The lasting mark of art

In her Dairy curatorial debut, Jessica Kooiman Parker wants to show art in a new way

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Detail from ‘The Wave’ by Clay Hawley
Courtesy Greg and Rachel photography

In any given art gallery, viewers know not to reach out and touch a piece of art, no matter how tempting it seems. But for those who finally want their chance, the Dairy Art Center’s latest exhibit, Touch, invites the onlooker to explore with more than just their eyes. Showing through March 3, Touch features myriad artworks with hands-on opportunities, like pressing buttons, making sounds, rearranging elements and even the chance to step into an artist’s mind.

“It’s been crazy how much it changes the experience,” says Dairy Curator Jessica Kooiman Parker. “People relate to [the art] in a different way. They’re more engaged with it. They think about it longer.”

After spending six years at Longmont’s Firehouse Art Gallery, Kooiman Parker started at The Dairy last summer. For all 2019 exhibits, she chose the theme of connection, with Touch as her curatorial debut. In the exhibit, the tactile element deepens the emotional linkage to the pieces, which was Kooiman Parker’s goal.

“I want you to connect with art in a new way,” she says. “I want you to look at art in a new way. I want to surprise you.”

One element of surprise she’s adding is infusing every free space in The Dairy with artwork. You can find pieces of Touch hanging under signs and in corners; sitting on top of walls, counters and windows; or even on the floor itself. Kooiman Parker even invited Thomas Scharfenberg to repaint the floors of the McMahon Gallery. Scharfenberg created a maze on the floor aptly titled, “Alien feng shui/Imaginary Garden Labrinth.”

Not only is Kooiman Parker engaging new surfaces of the gallery, she’s also opening up new viewing areas. Audience members are welcome to climb the staircase overlooking the McMahon Gallery to give them a new view of the space.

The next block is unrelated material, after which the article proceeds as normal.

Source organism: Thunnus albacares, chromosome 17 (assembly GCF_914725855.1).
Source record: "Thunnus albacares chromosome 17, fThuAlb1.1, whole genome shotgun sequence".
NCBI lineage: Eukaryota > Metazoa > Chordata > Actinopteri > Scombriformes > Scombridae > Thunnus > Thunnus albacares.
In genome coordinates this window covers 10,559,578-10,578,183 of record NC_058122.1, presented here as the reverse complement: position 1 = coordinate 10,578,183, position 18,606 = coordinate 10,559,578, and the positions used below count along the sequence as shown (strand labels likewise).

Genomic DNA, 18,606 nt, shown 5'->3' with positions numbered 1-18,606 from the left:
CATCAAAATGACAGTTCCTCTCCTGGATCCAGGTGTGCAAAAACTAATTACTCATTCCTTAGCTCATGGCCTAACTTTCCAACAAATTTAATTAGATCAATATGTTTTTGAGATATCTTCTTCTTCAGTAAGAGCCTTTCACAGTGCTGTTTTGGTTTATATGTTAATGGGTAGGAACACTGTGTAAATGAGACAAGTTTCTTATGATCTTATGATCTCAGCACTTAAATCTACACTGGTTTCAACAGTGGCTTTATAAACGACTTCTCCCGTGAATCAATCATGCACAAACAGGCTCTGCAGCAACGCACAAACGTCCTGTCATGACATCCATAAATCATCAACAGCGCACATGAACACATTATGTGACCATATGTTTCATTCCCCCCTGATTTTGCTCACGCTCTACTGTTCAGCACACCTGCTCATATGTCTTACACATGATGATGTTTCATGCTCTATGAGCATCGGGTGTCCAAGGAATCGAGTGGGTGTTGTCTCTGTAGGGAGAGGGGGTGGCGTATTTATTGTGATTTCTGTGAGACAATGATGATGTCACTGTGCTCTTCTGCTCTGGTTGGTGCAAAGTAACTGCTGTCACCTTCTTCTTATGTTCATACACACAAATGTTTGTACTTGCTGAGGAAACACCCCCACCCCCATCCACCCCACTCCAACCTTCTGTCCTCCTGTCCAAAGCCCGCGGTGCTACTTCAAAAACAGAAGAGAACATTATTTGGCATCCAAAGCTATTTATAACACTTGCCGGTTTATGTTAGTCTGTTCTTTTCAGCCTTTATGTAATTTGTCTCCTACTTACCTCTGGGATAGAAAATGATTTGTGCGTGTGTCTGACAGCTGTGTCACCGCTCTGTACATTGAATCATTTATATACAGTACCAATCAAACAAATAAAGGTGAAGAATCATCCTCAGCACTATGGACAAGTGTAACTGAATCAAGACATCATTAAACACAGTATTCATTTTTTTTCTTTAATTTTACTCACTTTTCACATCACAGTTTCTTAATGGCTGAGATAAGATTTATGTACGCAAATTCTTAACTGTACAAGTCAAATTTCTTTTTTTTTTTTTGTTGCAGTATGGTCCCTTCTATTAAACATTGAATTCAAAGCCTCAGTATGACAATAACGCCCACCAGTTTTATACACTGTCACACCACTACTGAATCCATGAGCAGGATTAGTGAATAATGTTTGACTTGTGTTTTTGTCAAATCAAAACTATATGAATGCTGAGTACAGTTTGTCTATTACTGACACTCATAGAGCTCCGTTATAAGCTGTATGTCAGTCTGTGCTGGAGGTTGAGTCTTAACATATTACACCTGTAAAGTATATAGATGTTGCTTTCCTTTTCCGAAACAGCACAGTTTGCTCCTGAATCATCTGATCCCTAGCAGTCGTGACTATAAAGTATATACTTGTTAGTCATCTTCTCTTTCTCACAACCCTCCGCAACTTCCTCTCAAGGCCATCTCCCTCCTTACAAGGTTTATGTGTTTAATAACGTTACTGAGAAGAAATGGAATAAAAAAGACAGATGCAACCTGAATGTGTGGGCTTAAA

“We’re starting the year off by showing you things you haven’t seen before, sometimes literally changing your perspective,” she says.

And that is, in essence, the function of art.

“You’re able to see someone else’s perspective. I consider myself a perspective collector,” Kooiman Parker says with a laugh.

After growing up in a small town, she appreciates the new viewpoints she’s acquired over the years, saying that the more you learn, the more open-minded and empathetic you become.

Moreover, her goal as curator is to foster a deeper relationship between the viewer and the artist.

“Always my underlying idea is to gain a new appreciation for the artist,” she says. “I find it fascinating how we consume art. We look at it, we judge it and we move on, and that’s fine. But I almost want people to pause a little bit more, just a tiny bit more, and consider the person behind the work and not just the work.”

This is clearly seen in Kenzie Sitterud’s piece “The Wardrobe.” Standing in the middle of the Dairy lobby, “The Wardrobe” is its own portable room. Inside, viewers interact with mirrors, clothing and shoes while Madonna’s “Ray of Light” plays on repeat. The work explores Sitterud’s queerness in a heteronormative binary society. Leaving the wardrobe forces you into direct contact with the idea of “coming out.” Sitterud invites members to literally try on someone else’s shoes and see the world in a new way.

The element of touch in the show questions the audience’s role in art consumption. Mark Bueno’s pieces feature artwork with a lottery ticket-like scratch off medium and small disks to slowly unveil the art underneath. This encourages viewers to leave their impression on the paintings — initials, shapes, even illustrations of their own.

Clay Hawkley plays with that idea more conceptually by questioning the audience’s metaphorical mark on artwork. In “Mona,” “Skull,” “Frida” and “Wave,” Hawkley displays posters of famous images crumpled, faded and ripped.

“Clay was riffing off the idea that the more a painting gets looked at, the more it degrades it in some way,” Kooiman Parker says. “[These images] are just getting more and more distressed.”

In another piece, “Charcoal Touch,” Hawkley covers a sheet of paper in charcoal, luring the viewer to rub their finger on it. By doing so, they end up leaving with a smudge on their hand.

“You touch it, and you’re left with a mark,” Kooiman Parker says. “You can’t just touch it and leave unaltered.”

ON THE BILL: ‘Touch’ — Breaking the barrier between art and viewer. Dairy Arts Center, 2590 Walnut St., Boulder, thedairy.org. Through March 3.